Darkness my peculiar friend.

Dear friends and other interesting creatures,

Being afraid of the dark did not come with Pappie’s death in 1984. I’d never been comfortable in the dark. I feared what I could not see.

Growing up with my Ouma Chrissie and my Oupa Mike I slept next to my Ouma on a mattress on the floor. She would hold my hand until she fell asleep. It had nothing to do with poverty or lack of space. My Ouma had grown up in an orphanage and without meaning any harm, projected her need for comfort onto me. A co-dependant, very loving and caring relationship followed. She said the day I was born was the happiest day of her life. Imagine being loved so deeply.

The passage light was always left on at night. Oupa Mike got up at 3am daily to leave to work on the mine. His former racing pigeon clock stood in the passage on the floor so he could see it from the bed. There was no alarm, but Oupa always left on time.

With pride I am the keeper of the much loved clock in my family.

On windy nights I could hear the door going into the garage workspace banging. It scared me. I asked Oupa why he doesn’t fix the banging door. Oupa winked and said the door isn’t worrying anyone, so why am I worrying about the door? It was the wind that was my problem, not the door. 🙄

After Pappie died and I came to live with my Mammie and my sister in the city, the darkness held new fears. I was eleven years old. I desperately wanted to dream about Pappie, I didnt want to forget him, but was petrified he would appear to me at night. Like a ghost. I was scared my Mammie may die and I did not know how to reach my Grandparents. Life as I knew it, had changed forever.

A lot of therapy and money later I now know that the feelings I experienced was quite normal for a child of my age.

It was the first time in my life I had to sleep in my own room. My anxiety intensified. Every day held new experiences in the big city of gold. All I wanted was to go home! There was no return, so I had to cope and thrive …. and quickly.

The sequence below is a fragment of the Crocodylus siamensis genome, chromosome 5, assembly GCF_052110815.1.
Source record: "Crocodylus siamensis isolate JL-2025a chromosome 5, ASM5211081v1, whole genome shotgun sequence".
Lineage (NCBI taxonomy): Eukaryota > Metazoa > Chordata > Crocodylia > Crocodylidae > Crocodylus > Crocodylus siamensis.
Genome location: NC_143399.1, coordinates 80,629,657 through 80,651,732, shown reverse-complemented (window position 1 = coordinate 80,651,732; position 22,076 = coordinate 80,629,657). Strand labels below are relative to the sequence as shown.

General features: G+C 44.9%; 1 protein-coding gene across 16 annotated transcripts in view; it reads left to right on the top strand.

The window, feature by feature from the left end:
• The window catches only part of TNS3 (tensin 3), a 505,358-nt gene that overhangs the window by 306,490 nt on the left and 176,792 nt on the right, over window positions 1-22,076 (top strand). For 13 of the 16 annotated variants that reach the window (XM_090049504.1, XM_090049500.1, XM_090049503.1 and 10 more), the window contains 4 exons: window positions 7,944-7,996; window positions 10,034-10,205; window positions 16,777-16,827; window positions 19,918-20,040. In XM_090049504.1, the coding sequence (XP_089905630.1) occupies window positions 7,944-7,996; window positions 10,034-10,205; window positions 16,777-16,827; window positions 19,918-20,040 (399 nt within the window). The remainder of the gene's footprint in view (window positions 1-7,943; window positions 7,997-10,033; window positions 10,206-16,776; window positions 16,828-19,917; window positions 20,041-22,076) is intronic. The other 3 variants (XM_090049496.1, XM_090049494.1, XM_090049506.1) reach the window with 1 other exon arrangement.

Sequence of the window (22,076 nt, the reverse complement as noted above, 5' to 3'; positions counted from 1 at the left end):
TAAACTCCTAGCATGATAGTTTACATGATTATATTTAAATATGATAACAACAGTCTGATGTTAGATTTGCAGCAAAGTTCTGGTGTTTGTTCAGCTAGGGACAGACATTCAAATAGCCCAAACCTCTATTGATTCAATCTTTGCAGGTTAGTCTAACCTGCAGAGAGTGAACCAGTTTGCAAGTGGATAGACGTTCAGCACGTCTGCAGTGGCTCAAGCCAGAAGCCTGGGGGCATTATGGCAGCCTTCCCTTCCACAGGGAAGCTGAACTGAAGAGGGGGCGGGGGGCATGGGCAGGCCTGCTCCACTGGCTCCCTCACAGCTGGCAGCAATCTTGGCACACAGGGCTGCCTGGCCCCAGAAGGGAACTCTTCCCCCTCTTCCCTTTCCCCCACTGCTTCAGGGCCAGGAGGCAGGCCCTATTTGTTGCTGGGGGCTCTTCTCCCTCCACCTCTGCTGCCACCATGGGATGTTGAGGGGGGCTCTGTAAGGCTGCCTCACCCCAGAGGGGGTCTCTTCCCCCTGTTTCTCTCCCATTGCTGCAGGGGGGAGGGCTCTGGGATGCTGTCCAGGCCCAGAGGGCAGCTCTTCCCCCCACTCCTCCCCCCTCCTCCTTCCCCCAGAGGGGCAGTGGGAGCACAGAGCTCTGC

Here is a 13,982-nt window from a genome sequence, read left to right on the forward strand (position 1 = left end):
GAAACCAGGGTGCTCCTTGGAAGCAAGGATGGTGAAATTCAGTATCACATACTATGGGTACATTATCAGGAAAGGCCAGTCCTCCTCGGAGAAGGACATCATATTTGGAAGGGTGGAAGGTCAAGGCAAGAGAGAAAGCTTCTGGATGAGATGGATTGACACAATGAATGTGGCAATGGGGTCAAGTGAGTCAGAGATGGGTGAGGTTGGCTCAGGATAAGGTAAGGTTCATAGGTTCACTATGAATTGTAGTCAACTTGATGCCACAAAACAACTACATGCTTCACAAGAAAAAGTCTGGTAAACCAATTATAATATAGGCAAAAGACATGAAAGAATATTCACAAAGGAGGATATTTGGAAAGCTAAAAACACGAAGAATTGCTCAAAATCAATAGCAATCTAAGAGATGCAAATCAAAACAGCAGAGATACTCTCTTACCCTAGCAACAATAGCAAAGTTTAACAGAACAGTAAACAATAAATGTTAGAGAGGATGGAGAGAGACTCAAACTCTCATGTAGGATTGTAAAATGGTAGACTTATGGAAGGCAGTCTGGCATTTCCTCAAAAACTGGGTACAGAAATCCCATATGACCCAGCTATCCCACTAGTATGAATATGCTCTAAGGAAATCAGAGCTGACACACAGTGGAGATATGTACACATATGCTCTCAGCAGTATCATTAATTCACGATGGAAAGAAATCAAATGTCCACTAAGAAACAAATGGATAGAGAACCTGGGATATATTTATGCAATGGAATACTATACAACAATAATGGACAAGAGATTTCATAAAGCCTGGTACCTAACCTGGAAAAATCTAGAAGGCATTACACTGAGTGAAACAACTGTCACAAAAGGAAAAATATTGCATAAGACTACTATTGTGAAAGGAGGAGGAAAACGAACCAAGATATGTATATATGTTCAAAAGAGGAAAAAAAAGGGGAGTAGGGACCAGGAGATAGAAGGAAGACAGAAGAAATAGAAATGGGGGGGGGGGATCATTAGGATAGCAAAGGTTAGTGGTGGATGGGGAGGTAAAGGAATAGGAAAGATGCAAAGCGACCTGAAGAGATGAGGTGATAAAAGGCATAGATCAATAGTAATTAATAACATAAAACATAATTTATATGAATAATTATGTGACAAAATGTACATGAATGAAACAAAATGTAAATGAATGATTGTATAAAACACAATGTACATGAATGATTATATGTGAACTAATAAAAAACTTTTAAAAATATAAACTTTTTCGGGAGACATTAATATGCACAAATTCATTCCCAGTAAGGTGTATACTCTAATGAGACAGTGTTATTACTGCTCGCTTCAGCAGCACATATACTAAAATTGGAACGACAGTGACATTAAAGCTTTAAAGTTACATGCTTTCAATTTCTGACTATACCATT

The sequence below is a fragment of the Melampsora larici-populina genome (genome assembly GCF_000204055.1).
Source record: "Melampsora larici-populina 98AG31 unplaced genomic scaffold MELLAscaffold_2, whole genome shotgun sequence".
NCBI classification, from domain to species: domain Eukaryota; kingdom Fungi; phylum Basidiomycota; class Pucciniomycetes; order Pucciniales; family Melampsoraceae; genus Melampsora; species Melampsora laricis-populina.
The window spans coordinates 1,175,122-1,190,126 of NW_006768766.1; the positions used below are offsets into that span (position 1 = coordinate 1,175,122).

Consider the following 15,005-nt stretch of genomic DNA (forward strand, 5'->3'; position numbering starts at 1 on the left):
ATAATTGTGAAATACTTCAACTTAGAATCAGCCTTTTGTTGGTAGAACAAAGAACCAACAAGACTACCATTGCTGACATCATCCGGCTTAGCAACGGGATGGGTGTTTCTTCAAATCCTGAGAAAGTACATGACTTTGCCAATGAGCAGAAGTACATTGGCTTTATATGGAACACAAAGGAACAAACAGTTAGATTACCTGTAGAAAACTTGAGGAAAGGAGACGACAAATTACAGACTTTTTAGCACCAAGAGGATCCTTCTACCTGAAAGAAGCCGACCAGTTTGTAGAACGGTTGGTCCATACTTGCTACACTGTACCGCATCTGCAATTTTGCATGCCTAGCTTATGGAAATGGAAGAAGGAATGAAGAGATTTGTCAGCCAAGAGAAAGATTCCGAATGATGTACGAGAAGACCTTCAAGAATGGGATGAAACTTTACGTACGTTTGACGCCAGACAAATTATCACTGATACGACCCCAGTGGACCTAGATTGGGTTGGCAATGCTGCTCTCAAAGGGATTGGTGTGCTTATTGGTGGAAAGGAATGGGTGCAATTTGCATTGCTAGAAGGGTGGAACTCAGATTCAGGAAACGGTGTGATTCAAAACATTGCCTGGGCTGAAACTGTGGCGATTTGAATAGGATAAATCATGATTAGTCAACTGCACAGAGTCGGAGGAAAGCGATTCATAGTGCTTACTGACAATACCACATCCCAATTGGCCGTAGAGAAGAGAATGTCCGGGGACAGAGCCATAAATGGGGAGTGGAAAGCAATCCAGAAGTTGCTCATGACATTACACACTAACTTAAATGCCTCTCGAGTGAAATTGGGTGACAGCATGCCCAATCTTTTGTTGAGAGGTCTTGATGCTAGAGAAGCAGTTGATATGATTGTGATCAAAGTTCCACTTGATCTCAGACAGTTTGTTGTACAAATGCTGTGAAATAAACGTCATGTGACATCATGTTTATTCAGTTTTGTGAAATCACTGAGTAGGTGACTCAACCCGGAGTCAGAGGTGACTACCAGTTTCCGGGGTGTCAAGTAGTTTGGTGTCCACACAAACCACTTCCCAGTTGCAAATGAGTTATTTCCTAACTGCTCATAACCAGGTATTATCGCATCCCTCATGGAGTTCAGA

I didn’t tell anyone about my feelings. I didn’t want to be a problem. My Mammie was heartbroken over my Pappie’s death. It is only now as an adult that I realised she was only 30 years old at the time! They were so young.

My sleeping habits didn’t improve. Instead of the banging door and counting the hours on Oupa’s clock, I now listened to the muffled sound of my Mammie crying. It was not a good time for anyone.

I’m 43 years old now. My anxiety remains my most faithful companion, but I’m no longer afraid of the dark. The darkness is now a place to hide tears, a space I can think my thoughts without an audience. Somehow the dark holds a sacred silence… weird because the inner city life is alive at all hours.

I don’t know why it changed exactly. I think it was when my Oupa Mike died, very peacefully of old age, almost a decade ago.

Standing next to.his open grave, I clearly remember thinking, this was my worst day. If I can make it through that day, I can face any day, or night that followed.

It is only now, when a lie awake in the dark of night while my mind wonders and visit the triumphs in my life, the dissapointments and often the self loathing for things I cannot forgive myself for, that I know the sun will rise again.

The night is only so long.

I wish you enough

Wenchy

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